Why the Conservatives won’t win a majority at the General Election

Do the Tories have any policies?

This is a question I have found myself asking on a regular basis every time I see something related to the General Election (GE) in the news or on the internet. It is blindingly obvious that the Tories main tactic this campaign it attack the Labour party with ruthlessness and vigour. I do not dispute that Ed Miliband may or may not be the best candidate for Prime Minister but I would much rather have him than Cameron and the Conservatives.

The pettiness of the Conservative’s GE campaign is baffling, but understandable. The Tories waffle on constantly about their success with the economy, but what else? This struck me on Thursday in particular when watching the regional news. On it there was an interview (and a corresponding news article can be found here) with Chancellor George (Gideon) Osborne, within which he said it was vote for the Tories for a stable and “growing” economy, or vote for Labour, with a poor track record, which would also lead to the SNP storming Westminster (not in aforementioned article).

I’m sorry Mr Osborne but is Scotland no longer part of the United Kingdom? I did not realise Scottish people were not allowed their own representation in the UK’s parliament.

These attacks get weaker and weaker each day with the actual news being the overwhelming support the SNP and Nicola Sturgeon have received in wake of the Leaders’ Debates earlier in April. To me, the Tories constant rebuking of Labour and the SNP only demonstrate the deep fear penetrating Westminster today. The likelihood of a Labour-SNP (and Green?) coalition is fast becoming a realistic prospect. A recent Guardian article caught my attention, fielding the question as to what would happen if the SNP stood candidates outside of Scotland. It revealed how a Survation poll put SNP’s share of parliamentary seats across the UK at 9%, 1% above the Liberal Democrats. This, combined with the Liberal Democrats’ 8% and Greens feeble 4% place left wingers with a sizeable 21% share of the vote, not far off the Tories’ 30. This almost mirrors a similar YouGov poll, putting the SNP at 11% of the vote. However, as this is all hypothetical, the only power SNP will likely have is influencing which party holds power after May 7th.

Because of this the only option is for continued attacks on Labour in the press and by politicians themselves. The Tories, unsurprisingly, are being championed along by the Daily Mail and the Telegraph. In fact, one news story about how ‘70% of the FTSE Top 100‘ say Miliband and Labour would be a ‘catastrophe’ for the economy has been on the front page of the Mail for 5 days – it’s not really breaking news anymore, yet there it stays. Within said article, it is written how Labour has ‘vowed to force companies to offer staff a full time contract if they have been working regular hours for three months’. How is this a bad thing for the country? The same article notes that there are 1.8 million people living on zero-hour contracts. All this reads to me is that big businesses want to keep people down and poor, so they are easy to use to their advantage.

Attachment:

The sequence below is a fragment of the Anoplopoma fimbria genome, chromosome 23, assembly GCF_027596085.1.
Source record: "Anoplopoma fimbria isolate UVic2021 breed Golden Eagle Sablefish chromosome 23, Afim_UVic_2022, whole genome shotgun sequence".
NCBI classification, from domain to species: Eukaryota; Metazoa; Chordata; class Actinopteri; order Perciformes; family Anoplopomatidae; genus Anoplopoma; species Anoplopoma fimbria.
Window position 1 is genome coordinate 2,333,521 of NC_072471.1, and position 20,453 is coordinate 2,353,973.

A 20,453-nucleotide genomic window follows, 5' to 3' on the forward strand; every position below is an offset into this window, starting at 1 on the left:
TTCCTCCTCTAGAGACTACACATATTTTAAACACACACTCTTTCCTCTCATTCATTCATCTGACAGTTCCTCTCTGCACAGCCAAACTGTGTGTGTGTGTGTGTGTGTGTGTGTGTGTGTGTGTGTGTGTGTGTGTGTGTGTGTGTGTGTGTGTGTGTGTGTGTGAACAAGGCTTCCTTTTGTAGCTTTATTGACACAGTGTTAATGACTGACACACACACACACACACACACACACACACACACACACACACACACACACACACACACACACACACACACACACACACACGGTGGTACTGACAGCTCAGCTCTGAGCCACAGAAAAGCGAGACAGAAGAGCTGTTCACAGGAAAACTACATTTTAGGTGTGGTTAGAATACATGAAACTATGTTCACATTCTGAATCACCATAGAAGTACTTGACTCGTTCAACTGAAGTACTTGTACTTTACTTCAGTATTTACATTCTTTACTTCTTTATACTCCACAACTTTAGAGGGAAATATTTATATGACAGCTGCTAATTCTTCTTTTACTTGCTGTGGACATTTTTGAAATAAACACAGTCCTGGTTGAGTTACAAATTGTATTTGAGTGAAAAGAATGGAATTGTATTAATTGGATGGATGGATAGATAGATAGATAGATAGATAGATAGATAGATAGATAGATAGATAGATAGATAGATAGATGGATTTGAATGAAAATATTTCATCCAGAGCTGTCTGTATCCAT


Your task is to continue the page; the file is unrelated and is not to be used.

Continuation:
Other self-defeating digs at Labour include Friday’s “scandal”, how – shock horror – Ed Miliband has slept with more than one woman. This point seems to negate common Miliband-slander: that he is a geek, furthering the Tories campaign ineptitude. Ed’s love-life was important enough to make the front page of the Mail in print (perhaps what most people will encounter in their day), but obviously not important enough to make the top of its website. I do not see how these types of posts,about the people involved do not constitute an invasion of their personal privacy, considering they include a lot of intimate detail as well as multiple pictures. These sorts of attacks perhaps demonstrates the weakness in Tory campaigning in another way – because the Mail has nothing to champion or defend on behalf of the Conservatives it has to dig around to find something to report on just to try and keep the Tories on top.